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Though the Bay Area has some of the nation’s wealthiest communities, it’s also home to dozens of high-poverty neighborhoods that have been hit hard by rising housing costs.
With two exceptions, the region’s 10 poorest neighborhoods all are in the East Bay. On average, nearly 52 percent of residents in these neighborhoods earned less than 200 percent of the poverty threshold, the measure we chose as the basis for our analysis to account for the region’s high cost of living. For a family of four, that was $50,188 in 2017, the most recent data available by ZIP code.
By comparison, just 21 percent of residents in the nine-county Bay Area and Santa Cruz fall below that mark.
Oakland has the largest share of the Bay Area’s 10 poorest neighborhoods, with six ZIP codes on the list. Richmond has one. The areas surrounding Watsonville’s Municipal Airport and San Jose’s 95110 ZIP code encompassing Guadalupe River Park and that city’s airport are the only ones on the list that aren’t in the East Bay.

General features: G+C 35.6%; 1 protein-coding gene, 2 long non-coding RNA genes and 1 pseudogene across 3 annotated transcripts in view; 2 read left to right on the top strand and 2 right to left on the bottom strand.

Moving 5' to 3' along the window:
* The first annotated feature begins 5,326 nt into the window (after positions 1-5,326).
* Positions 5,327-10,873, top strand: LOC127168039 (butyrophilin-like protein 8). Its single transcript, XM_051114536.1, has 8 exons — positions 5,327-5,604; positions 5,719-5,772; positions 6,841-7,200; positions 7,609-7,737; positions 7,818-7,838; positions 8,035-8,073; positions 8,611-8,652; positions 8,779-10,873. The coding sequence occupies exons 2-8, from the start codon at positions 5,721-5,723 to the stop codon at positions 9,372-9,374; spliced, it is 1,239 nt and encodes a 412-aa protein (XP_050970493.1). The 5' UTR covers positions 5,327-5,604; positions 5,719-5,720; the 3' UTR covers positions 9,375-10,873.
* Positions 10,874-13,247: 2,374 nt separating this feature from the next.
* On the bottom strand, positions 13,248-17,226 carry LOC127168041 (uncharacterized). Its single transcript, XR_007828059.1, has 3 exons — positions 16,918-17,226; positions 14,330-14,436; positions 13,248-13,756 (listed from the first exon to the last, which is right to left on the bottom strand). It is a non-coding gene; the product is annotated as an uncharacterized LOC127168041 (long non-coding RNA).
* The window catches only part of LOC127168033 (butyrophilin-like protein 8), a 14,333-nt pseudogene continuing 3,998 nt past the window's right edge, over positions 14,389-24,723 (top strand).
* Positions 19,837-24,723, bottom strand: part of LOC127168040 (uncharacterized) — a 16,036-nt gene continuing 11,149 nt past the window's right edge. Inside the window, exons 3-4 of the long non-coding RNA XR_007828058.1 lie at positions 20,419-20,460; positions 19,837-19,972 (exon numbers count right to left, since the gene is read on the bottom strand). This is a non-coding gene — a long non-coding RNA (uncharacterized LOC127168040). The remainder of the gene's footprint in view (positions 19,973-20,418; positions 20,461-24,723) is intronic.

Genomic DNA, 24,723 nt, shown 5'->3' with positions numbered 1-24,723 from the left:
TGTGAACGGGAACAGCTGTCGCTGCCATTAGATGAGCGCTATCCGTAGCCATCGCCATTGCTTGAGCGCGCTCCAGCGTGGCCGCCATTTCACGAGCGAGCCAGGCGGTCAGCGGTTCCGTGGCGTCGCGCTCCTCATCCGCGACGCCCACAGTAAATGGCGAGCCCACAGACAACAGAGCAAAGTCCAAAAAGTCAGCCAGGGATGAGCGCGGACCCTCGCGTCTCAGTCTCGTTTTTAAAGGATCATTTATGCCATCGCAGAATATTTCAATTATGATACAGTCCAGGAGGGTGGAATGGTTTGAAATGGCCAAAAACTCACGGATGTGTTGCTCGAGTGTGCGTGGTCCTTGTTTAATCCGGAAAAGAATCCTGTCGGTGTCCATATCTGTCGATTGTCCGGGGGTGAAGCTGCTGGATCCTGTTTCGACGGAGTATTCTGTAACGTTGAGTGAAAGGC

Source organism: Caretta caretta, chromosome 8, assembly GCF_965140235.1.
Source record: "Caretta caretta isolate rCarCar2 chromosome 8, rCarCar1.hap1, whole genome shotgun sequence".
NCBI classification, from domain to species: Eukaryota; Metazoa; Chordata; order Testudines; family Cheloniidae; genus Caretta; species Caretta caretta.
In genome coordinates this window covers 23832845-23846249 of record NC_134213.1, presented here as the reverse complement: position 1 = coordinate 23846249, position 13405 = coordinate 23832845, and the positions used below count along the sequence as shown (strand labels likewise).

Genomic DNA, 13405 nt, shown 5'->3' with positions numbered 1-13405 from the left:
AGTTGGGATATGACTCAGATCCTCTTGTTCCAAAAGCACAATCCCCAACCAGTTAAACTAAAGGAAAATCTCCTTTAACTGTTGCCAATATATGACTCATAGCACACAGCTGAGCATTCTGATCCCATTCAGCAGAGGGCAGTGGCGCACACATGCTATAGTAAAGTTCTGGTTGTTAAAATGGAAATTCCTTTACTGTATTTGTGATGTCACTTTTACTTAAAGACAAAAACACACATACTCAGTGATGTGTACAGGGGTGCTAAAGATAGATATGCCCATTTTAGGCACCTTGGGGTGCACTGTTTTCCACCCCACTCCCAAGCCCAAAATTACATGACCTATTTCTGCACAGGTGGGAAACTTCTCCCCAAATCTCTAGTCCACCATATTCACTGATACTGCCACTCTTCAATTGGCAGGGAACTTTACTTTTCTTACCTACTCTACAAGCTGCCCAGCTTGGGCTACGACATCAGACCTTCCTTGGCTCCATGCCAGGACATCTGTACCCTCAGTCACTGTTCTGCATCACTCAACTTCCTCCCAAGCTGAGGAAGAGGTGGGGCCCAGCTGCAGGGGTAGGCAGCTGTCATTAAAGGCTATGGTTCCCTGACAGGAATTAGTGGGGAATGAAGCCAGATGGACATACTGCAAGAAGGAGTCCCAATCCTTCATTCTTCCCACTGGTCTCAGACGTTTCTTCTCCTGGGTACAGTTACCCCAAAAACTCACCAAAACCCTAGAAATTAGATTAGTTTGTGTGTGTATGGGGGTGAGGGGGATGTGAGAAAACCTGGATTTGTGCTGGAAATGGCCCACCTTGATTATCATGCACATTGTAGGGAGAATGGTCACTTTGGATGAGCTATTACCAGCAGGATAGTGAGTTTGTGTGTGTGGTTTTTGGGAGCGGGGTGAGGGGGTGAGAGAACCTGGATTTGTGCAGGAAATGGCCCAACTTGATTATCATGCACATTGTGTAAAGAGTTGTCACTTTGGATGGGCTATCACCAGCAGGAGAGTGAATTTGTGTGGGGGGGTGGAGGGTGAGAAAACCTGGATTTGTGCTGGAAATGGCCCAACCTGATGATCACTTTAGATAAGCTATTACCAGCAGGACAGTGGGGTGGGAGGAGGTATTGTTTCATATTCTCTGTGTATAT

At the top of the list is Berkeley’s 94704, which surrounds U.C. Berkeley on its western and southern side. There, more than 67 percent of residents live below 200 percent of the poverty level, largely due to the high population of students.
In these poorest 10 ZIP codes, housing costs increased more than they did in the rest of the Bay Area. Between 2012 and fall of 2019, median mortgage payments increased on average nearly 56 percent among all Bay Area ZIP codes. But among the 10 highest poverty ZIP codes, they rose 105 percent.
The full Price We Pay series on the Bay Area’s housing crisis is available to subscribers here. Not a subscriber? For a special offer that includes unlimited access to the series and our websites, click here for The Mercury News or here for the East Bay Times.